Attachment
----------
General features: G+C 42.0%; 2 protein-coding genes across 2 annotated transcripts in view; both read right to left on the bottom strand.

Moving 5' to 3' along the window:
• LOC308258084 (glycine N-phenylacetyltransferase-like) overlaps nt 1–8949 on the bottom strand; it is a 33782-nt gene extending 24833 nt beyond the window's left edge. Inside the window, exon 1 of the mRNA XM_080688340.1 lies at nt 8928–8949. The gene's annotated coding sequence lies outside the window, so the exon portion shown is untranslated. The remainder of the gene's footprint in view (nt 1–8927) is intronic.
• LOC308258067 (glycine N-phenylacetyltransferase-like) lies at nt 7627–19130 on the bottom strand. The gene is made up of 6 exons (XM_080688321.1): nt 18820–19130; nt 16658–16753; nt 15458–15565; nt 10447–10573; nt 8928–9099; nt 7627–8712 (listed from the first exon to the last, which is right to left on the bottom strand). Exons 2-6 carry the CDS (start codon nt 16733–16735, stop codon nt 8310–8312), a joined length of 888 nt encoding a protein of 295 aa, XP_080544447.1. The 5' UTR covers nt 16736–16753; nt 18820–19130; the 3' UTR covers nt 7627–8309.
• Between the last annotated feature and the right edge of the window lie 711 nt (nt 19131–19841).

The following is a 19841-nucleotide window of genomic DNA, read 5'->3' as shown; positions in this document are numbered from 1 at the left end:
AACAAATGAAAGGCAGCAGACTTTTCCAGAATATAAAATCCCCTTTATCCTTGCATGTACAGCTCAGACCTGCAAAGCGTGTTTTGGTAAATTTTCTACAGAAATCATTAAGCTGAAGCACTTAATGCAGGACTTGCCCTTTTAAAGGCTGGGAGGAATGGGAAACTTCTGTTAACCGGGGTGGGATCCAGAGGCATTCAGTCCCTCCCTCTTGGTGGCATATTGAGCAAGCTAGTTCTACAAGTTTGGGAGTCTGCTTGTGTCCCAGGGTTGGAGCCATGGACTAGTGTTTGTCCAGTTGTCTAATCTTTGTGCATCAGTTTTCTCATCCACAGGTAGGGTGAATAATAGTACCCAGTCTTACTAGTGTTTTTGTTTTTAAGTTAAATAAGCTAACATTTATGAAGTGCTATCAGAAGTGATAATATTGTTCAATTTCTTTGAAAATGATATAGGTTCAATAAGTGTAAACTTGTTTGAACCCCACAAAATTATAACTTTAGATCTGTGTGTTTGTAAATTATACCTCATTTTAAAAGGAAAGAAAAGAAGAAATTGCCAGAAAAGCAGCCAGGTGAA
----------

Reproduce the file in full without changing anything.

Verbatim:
General features: G+C 42.0%; 2 protein-coding genes across 2 annotated transcripts in view; both read right to left on the bottom strand.

Moving 5' to 3' along the window:
• LOC308258084 (glycine N-phenylacetyltransferase-like) overlaps nt 1–8949 on the bottom strand; it is a 33782-nt gene extending 24833 nt beyond the window's left edge. Inside the window, exon 1 of the mRNA XM_080688340.1 lies at nt 8928–8949. The gene's annotated coding sequence lies outside the window, so the exon portion shown is untranslated. The remainder of the gene's footprint in view (nt 1–8927) is intronic.
• LOC308258067 (glycine N-phenylacetyltransferase-like) lies at nt 7627–19130 on the bottom strand. The gene is made up of 6 exons (XM_080688321.1): nt 18820–19130; nt 16658–16753; nt 15458–15565; nt 10447–10573; nt 8928–9099; nt 7627–8712 (listed from the first exon to the last, which is right to left on the bottom strand). Exons 2-6 carry the CDS (start codon nt 16733–16735, stop codon nt 8310–8312), a joined length of 888 nt encoding a protein of 295 aa, XP_080544447.1. The 5' UTR covers nt 16736–16753; nt 18820–19130; the 3' UTR covers nt 7627–8309.
• Between the last annotated feature and the right edge of the window lie 711 nt (nt 19131–19841).

The following is a 19841-nucleotide window of genomic DNA, read 5'->3' as shown; positions in this document are numbered from 1 at the left end:
AACAAATGAAAGGCAGCAGACTTTTCCAGAATATAAAATCCCCTTTATCCTTGCATGTACAGCTCAGACCTGCAAAGCGTGTTTTGGTAAATTTTCTACAGAAATCATTAAGCTGAAGCACTTAATGCAGGACTTGCCCTTTTAAAGGCTGGGAGGAATGGGAAACTTCTGTTAACCGGGGTGGGATCCAGAGGCATTCAGTCCCTCCCTCTTGGTGGCATATTGAGCAAGCTAGTTCTACAAGTTTGGGAGTCTGCTTGTGTCCCAGGGTTGGAGCCATGGACTAGTGTTTGTCCAGTTGTCTAATCTTTGTGCATCAGTTTTCTCATCCACAGGTAGGGTGAATAATAGTACCCAGTCTTACTAGTGTTTTTGTTTTTAAGTTAAATAAGCTAACATTTATGAAGTGCTATCAGAAGTGATAATATTGTTCAATTTCTTTGAAAATGATATAGGTTCAATAAGTGTAAACTTGTTTGAACCCCACAAAATTATAACTTTAGATCTGTGTGTTTGTAAATTATACCTCATTTTAAAAGGAAAGAAAAGAAGAAATTGCCAGAAAAGCAGCCAGGTGAA